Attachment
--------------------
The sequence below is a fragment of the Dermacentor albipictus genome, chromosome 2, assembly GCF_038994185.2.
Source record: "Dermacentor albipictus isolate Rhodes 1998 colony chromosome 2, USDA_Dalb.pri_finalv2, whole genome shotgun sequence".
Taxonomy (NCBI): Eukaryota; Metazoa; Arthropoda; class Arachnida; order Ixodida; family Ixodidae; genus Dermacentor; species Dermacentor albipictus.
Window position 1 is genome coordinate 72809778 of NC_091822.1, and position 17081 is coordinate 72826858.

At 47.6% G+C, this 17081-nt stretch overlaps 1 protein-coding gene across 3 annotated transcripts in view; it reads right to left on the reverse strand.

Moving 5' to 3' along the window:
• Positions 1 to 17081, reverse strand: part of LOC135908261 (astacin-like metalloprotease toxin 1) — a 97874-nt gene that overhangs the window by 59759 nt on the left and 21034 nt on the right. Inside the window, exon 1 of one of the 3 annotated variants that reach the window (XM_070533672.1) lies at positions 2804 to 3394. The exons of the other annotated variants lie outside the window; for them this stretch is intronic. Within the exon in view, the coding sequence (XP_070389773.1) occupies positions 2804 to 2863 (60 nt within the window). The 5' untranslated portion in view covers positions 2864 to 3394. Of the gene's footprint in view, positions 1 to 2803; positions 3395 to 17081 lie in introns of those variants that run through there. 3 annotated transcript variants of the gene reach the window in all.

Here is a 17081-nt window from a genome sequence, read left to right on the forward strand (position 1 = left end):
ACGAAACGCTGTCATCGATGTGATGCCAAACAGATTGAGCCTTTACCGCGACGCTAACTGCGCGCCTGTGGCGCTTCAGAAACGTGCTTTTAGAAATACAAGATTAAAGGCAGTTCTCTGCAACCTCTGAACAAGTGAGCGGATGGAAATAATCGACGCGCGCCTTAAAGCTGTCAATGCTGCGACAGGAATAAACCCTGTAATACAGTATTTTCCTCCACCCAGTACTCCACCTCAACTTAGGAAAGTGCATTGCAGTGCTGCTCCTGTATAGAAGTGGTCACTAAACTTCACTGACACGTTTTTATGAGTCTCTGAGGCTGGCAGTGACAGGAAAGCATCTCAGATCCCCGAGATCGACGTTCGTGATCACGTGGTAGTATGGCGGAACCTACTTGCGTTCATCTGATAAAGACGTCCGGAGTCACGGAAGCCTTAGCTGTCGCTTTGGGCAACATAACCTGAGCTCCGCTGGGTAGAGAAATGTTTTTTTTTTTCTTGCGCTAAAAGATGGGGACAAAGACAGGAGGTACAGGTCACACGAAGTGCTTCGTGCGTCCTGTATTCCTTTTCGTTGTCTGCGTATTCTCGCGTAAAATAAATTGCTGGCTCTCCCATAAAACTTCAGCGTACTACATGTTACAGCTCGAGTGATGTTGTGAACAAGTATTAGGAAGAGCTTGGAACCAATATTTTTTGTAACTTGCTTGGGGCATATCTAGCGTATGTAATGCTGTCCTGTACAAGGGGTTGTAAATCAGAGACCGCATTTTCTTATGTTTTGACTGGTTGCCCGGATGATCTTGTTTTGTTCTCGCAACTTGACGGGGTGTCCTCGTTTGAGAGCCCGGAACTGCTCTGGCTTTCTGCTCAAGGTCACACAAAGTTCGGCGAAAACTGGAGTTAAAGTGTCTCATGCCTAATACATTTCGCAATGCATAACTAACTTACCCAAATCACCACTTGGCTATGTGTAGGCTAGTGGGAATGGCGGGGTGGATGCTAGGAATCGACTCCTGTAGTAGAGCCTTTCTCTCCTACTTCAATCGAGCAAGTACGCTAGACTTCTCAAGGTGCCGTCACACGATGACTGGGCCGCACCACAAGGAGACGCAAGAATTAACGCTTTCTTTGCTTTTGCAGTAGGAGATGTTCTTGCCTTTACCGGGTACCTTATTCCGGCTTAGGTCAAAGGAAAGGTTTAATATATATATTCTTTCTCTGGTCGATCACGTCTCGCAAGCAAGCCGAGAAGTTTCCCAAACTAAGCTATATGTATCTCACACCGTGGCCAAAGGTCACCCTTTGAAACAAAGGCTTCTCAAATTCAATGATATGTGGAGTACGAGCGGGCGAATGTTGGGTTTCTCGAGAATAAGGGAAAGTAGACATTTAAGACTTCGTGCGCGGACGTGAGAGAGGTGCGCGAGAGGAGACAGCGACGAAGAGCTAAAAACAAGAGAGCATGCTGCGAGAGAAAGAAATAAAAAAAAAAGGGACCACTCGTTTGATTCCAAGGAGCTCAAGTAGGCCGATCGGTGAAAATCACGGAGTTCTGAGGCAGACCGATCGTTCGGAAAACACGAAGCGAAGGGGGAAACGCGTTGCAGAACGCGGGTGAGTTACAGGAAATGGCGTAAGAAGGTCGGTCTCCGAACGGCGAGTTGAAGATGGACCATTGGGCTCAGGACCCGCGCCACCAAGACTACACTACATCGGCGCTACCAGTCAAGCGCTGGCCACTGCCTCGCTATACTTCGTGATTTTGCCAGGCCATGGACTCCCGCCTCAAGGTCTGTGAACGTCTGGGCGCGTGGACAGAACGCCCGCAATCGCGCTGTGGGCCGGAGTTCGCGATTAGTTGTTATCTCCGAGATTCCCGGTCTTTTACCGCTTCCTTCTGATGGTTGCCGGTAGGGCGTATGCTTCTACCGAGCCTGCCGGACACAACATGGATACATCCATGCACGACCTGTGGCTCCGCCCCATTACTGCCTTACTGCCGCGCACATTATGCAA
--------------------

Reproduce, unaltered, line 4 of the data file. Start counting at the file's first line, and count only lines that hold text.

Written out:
Window position 1 is genome coordinate 72809778 of NC_091822.1, and position 17081 is coordinate 72826858.